In late December 2023, approximately one year after Congress enacted the Setting Every Community Up for Retirement Enhancement Act of 2022 (“SECURE 2.0”), the Internal Revenue Service (the “IRS”) released Notice 2024-2 (the “Notice”) providing much needed guidance, in the form of questions and answers, on 12 of the 90 new provisions added by SECURE 2.0.

The following is a brief overview of the key provisions affecting section 401(k) and section 403(b) retirement plans.

Automatic Enrollment/Auto-Escalation

Section 101 of SECURE 2.0 mandates that section 401(k) and section 403(b) plans with a cash or deferred arrangement established after December 29, 2022 (the date of enactment of SECURE 2.0) must include an automatic enrollment feature and an auto-escalation feature, effective for plan years beginning after December 31, 2024.

The Notice clarifies that a ‎‎section 401(k) plan is considered to be established on the date the plan terms setting forth the cash or deferred arrangement are initially adopted, even if those terms become effective after the adoption date. For example, if an employer adopted a section 401(k) plan in October 2022 with an effective date of January 1, 2023, the plan would be exempt from the auto-enrollment and auto-escalation requirements of SECURE 2.0.

In contrast, a section 403(b) plan is considered to ‎be subject to the provision if established after December 29, 2022, without ‎regard to the date of adoption of the plan’s terms.

The Notice also addresses the application of the auto-enrollment and auto-escalation requirements to plan merger and spin-off transactions.‎ In general, the merger of two pre-enactment plans (those established before December 29, 2022) will not affect the pre-enactment status of the plans. However, if a pre-enactment plan is merged with a plan subject to the auto-enrollment/escalation requirements, the ongoing plan will be subject to the auto-enrollment/escalation requirements unless the pre-enactment plan is designated as the ongoing plan and certain other requirements are met.

Small Immediate Financial Incentives

Section 113 of SECURE 2.0 allows employers to offer de minimis ‎financial incentives, such as gift cards, not paid for with plan assets, to incentivize employees to participate in section 401(k) and section 403(b) plans. This provision is effective for plan years beginning after December 31, 2022 and is optional for employers.

The Notice provides that a de minimis financial incentive: (1) cannot exceed ‎‎$250 in value, (2) can only be offered to ‎employees for whom no election to defer ‎under the plan is already in ‎effect, (3) ‎may be made in installments, including over more than one (1) plan ‎year, contingent on the employee continuing to defer, and (4) is not treated as a plan contribution.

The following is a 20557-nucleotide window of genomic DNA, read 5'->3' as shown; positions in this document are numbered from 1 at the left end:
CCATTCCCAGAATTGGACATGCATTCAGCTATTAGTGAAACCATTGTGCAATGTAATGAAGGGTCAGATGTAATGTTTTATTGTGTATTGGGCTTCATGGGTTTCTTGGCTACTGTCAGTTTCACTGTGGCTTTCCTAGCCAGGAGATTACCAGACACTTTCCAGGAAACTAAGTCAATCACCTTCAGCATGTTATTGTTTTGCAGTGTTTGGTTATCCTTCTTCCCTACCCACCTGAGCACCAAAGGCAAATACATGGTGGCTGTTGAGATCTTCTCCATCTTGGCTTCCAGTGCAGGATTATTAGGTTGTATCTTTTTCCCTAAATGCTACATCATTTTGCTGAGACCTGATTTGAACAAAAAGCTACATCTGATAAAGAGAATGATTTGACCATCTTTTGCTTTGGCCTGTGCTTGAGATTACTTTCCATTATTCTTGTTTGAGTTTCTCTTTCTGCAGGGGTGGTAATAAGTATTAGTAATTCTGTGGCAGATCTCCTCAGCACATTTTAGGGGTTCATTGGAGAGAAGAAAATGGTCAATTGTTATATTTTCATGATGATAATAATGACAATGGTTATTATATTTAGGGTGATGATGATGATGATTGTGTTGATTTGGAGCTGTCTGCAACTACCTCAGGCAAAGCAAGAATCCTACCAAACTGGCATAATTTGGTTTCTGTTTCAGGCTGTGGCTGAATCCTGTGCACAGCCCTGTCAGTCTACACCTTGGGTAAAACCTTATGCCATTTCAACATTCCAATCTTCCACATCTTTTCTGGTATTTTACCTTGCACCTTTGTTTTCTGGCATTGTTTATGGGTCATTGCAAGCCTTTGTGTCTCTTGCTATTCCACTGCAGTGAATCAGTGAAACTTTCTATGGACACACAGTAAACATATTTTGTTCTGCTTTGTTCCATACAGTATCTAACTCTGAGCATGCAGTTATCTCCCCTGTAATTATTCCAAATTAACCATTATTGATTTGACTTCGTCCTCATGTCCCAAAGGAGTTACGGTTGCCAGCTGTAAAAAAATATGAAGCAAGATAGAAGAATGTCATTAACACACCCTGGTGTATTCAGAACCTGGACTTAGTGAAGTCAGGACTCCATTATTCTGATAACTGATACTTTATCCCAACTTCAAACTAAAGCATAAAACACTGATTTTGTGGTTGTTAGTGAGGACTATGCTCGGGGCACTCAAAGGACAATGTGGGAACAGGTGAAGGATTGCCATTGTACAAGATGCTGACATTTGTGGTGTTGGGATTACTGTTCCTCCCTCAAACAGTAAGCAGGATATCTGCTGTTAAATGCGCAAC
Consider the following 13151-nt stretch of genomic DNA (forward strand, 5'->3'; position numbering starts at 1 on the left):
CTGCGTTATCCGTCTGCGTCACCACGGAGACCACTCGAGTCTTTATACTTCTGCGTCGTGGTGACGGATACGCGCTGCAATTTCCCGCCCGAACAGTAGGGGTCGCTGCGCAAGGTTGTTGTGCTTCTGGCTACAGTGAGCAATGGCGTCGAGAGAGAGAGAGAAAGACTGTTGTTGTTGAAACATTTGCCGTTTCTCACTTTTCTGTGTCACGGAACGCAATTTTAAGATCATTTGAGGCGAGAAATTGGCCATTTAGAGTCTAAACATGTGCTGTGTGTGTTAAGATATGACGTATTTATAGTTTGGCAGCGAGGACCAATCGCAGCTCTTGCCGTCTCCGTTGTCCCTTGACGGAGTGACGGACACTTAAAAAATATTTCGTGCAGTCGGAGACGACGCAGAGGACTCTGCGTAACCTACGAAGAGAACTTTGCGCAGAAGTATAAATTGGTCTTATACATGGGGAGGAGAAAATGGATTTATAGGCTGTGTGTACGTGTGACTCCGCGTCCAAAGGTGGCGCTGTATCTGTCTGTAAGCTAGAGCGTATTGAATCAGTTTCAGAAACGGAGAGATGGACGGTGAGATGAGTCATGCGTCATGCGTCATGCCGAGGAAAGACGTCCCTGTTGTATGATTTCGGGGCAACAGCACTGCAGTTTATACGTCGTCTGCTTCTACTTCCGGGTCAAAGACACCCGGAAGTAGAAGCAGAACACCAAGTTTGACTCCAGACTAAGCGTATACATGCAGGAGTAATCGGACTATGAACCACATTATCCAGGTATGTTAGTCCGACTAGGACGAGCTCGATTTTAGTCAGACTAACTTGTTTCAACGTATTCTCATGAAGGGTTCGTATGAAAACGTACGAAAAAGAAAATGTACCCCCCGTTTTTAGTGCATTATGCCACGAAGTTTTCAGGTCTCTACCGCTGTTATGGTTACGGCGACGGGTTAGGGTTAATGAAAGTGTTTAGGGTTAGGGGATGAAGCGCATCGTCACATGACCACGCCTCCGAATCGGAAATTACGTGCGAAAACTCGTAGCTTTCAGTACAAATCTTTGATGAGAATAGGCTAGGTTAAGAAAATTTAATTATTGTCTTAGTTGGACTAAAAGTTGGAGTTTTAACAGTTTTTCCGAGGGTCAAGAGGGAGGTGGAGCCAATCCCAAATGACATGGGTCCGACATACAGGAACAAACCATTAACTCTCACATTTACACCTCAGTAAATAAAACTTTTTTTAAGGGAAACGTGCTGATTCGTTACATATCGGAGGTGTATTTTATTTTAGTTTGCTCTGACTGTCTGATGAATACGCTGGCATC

The Notice confirms that matching contributions do not qualify as a de minimis financial incentive.

The Notice further provides that a de minimis financial incentive is treated as taxable wages unless it satisfies an exception under the Code.‎

Terminal Illness Distributions

Section 326 of SECURE 2.0 creates a new exception to the 10% percent early distribution penalty tax for any ‎distribution made to a terminally ill individual, effective for distribution made after December 29, 2022.

The Notice provides clarification for this new distribution option as follows:

  • SECURE 2.0 provides an exception to the 10% early distribution penalty tax but does not create a new distribution right in section 401(k) and section 403(b) plans. Thus, the participant must be otherwise eligible for an in-service distribution, such as on account of a hardship distribution or a disability.
  • Self-certification is not sufficient to demonstrate that a participant is terminally ill. A participant must be certified by a physician as having a terminal illness.
  • There is no limit on the distribution amount a participant may receive as a terminally ill individual distribution.
  • If a qualified plan does not permit terminally ill individual distributions ‎and a participant receives an otherwise permissible in-service distribution that meets ‎the requirements of both the permissible in-service distribution and a terminally ill ‎individual distribution, the participant may treat the distribution as a terminally ‎ill individual distribution on their federal income tax return.‎

Cash Balance Plans

Before the enactment of SECURE 2.0, a cash balance plan with a variable interest crediting rate that increased with the participant’s age or service risked violating the anti-backloading provisions if the interest credit rate fell below certain levels. To avoid this risk, some cash balance plans included a minimum interest crediting rate to ensure that interest rates never fell below this floor.